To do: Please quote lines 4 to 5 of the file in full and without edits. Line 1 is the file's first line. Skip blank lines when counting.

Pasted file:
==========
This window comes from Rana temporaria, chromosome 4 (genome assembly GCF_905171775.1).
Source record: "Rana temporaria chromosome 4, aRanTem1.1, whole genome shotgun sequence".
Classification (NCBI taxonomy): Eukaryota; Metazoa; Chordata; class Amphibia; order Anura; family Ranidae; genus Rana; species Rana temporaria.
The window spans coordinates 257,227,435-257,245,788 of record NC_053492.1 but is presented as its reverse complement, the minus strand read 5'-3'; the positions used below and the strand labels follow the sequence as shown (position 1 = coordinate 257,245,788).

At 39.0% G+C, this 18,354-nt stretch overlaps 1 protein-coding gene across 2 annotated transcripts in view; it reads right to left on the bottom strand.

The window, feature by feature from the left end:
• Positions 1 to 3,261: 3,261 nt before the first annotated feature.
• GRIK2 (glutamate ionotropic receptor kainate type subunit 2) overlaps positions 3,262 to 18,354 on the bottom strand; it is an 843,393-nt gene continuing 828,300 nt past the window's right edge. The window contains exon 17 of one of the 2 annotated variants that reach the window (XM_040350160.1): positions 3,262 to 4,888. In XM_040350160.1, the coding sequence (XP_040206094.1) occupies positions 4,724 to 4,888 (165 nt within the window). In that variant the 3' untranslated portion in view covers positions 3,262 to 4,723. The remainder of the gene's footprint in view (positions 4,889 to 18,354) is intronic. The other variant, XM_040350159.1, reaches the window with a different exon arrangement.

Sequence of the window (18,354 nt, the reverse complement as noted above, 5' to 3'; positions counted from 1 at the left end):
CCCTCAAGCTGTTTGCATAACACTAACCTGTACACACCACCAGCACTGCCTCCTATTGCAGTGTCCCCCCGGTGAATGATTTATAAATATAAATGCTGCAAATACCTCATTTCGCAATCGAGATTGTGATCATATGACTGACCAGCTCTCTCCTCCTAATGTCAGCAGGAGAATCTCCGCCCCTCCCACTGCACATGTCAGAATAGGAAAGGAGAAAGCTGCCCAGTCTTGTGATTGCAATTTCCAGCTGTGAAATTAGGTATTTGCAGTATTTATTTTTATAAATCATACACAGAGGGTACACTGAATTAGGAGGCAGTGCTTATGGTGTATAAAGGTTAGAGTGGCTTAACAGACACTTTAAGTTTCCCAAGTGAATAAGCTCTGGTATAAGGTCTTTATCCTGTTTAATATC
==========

The window spans coordinates 257,227,435-257,245,788 of record NC_053492.1 but is presented as its reverse complement, the minus strand read 5'-3'; the positions used below and the strand labels follow the sequence as shown (position 1 = coordinate 257,245,788).

At 39.0% G+C, this 18,354-nt stretch overlaps 1 protein-coding gene across 2 annotated transcripts in view; it reads right to left on the bottom strand.